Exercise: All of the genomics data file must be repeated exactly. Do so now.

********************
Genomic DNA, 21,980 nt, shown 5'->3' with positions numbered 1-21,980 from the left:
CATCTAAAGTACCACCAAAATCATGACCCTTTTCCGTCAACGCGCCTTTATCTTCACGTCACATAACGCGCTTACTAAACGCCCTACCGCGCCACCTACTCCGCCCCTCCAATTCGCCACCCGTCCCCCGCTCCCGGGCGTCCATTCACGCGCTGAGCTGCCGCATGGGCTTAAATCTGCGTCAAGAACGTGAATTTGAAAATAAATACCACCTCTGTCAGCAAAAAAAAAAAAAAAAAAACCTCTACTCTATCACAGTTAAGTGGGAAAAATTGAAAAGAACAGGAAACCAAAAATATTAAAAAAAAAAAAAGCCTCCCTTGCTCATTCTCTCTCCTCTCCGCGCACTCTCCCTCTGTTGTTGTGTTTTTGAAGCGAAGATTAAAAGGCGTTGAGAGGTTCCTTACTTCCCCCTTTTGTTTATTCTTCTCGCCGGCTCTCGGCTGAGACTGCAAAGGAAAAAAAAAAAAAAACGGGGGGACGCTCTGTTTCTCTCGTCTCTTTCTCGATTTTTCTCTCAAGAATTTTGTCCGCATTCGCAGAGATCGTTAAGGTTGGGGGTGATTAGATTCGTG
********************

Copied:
Genomic DNA, 21,980 nt, shown 5'->3' with positions numbered 1-21,980 from the left:
CATCTAAAGTACCACCAAAATCATGACCCTTTTCCGTCAACGCGCCTTTATCTTCACGTCACATAACGCGCTTACTAAACGCCCTACCGCGCCACCTACTCCGCCCCTCCAATTCGCCACCCGTCCCCCGCTCCCGGGCGTCCATTCACGCGCTGAGCTGCCGCATGGGCTTAAATCTGCGTCAAGAACGTGAATTTGAAAATAAATACCACCTCTGTCAGCAAAAAAAAAAAAAAAAAAACCTCTACTCTATCACAGTTAAGTGGGAAAAATTGAAAAGAACAGGAAACCAAAAATATTAAAAAAAAAAAAAGCCTCCCTTGCTCATTCTCTCTCCTCTCCGCGCACTCTCCCTCTGTTGTTGTGTTTTTGAAGCGAAGATTAAAAGGCGTTGAGAGGTTCCTTACTTCCCCCTTTTGTTTATTCTTCTCGCCGGCTCTCGGCTGAGACTGCAAAGGAAAAAAAAAAAAAAACGGGGGGACGCTCTGTTTCTCTCGTCTCTTTCTCGATTTTTCTCTCAAGAATTTTGTCCGCATTCGCAGAGATCGTTAAGGTTGGGGGTGATTAGATTCGTG